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Pooch Patrol

July 16, 2009
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When I first arrived here, I had no concept of the elevated position our canine friends occupy in the grand scheme of all things Dutch.  It seems that most dog-lovers love their dogs more than anything else in the world including children and it seems that the majority of Dutch households seem to possess at least one of the furry poop machines.  The trouble with dog owners is that, like most parents, they think everyone else must find their pooches as loveable and attractive as they do and are actually insulted if you don’t want to kiss their drooling, farty bulldog on the lips like they do.

I have seen people in restaurants over here who must, I’m convinced, make a reservation for two but actually go out to eat alone, or en couple, taking Pooch with them.  Said dog gets to sit on the other chair at the table thus facilitating the sharing of titbits from the table with salivating hound.  This is the point at which my mother usually announces in her Extremely Loud Voice Intended For All To Hear that it’s disgusting and dogs should not be allowed in restaurants.  I wholeheartedly agree with her but you can’t argue with an entire nation, can you?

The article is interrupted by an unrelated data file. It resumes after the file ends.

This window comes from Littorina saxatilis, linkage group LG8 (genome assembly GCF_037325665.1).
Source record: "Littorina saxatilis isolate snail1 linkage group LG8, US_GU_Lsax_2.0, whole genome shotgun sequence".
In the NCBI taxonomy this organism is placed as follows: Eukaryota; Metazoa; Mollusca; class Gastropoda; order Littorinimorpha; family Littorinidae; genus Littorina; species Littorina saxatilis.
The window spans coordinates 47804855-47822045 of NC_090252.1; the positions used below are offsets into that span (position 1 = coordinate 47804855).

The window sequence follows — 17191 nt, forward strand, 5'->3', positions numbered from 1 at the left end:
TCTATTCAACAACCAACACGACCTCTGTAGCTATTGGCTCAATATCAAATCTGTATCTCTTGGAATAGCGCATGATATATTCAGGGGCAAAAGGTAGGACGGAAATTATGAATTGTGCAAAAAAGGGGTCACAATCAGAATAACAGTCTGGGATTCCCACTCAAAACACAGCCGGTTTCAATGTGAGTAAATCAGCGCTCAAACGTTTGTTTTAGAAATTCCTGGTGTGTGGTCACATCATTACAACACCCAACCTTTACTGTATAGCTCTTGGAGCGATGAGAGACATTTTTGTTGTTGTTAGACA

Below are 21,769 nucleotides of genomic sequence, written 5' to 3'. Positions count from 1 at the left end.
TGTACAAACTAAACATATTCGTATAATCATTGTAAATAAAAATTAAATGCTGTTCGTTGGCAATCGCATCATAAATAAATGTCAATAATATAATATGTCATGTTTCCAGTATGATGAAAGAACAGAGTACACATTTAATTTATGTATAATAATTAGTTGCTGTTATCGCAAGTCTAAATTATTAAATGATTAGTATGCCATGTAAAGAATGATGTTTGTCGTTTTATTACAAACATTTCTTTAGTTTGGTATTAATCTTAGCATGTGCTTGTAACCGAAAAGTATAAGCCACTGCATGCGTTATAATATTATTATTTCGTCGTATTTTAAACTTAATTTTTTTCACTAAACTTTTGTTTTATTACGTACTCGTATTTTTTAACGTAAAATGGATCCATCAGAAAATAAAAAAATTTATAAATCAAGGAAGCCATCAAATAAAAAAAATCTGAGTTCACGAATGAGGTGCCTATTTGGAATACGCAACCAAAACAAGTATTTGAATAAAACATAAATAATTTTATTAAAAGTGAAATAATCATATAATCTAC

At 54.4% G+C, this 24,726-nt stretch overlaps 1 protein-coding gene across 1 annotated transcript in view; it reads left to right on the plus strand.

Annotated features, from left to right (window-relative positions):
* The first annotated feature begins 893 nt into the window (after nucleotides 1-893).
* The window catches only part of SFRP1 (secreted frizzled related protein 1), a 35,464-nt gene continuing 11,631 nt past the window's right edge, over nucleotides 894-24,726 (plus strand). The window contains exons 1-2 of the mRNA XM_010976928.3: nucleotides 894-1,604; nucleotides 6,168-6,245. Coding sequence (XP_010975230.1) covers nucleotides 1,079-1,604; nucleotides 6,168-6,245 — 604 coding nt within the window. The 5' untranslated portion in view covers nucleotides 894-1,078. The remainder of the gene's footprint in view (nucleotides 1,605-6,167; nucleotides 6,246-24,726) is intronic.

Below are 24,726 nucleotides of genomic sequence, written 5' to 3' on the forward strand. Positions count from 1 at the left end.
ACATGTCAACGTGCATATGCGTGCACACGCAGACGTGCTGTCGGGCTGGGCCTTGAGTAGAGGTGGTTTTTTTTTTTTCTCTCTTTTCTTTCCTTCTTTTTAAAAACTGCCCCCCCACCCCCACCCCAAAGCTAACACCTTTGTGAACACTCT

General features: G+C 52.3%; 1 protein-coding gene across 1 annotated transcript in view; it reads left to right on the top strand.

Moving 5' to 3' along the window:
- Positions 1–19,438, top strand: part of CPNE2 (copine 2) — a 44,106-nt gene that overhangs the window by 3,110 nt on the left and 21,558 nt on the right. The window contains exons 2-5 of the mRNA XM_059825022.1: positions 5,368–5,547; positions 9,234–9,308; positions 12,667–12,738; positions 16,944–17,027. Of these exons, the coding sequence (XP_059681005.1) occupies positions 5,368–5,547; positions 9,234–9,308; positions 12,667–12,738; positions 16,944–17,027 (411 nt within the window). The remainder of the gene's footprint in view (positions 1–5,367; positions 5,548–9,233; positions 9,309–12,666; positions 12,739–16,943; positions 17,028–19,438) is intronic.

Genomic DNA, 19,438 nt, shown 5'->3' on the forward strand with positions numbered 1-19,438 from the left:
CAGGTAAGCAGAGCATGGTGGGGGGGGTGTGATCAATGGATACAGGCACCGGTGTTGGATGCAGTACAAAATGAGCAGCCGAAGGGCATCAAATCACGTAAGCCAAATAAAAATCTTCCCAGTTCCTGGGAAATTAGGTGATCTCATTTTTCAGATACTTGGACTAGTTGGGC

The large doggie population and their owners are also resp0onsible for the sizeable problem we have with heaps of stinking waste on the streets here – owners not wishing to scoop do not seem to have thought of kneeing their pets gently over to the gutter whilst they perform so that the end product is left out of the way of unsuspecting pedestrians.  You should see the pavements here.  When I go running it’s like a veritable turd obstacle course with all manner of shapes, sizes and even colours.  The variety is truly amazing – just like dogs themselves, I suppose.  The stench, however, is always the same – I won’t start on about the guffs of stinky air I run through on sunny days.  It’s hard enough trying to hold your breath when you’re out of it and inhaling is enough to make one gag.

As I said before, when I first arrived here I didn’t realise that dogs were held in such high regard.  People go on marches here for dogs’ rights, claiming it to be unfair that they are not allowed on the beach between May and September.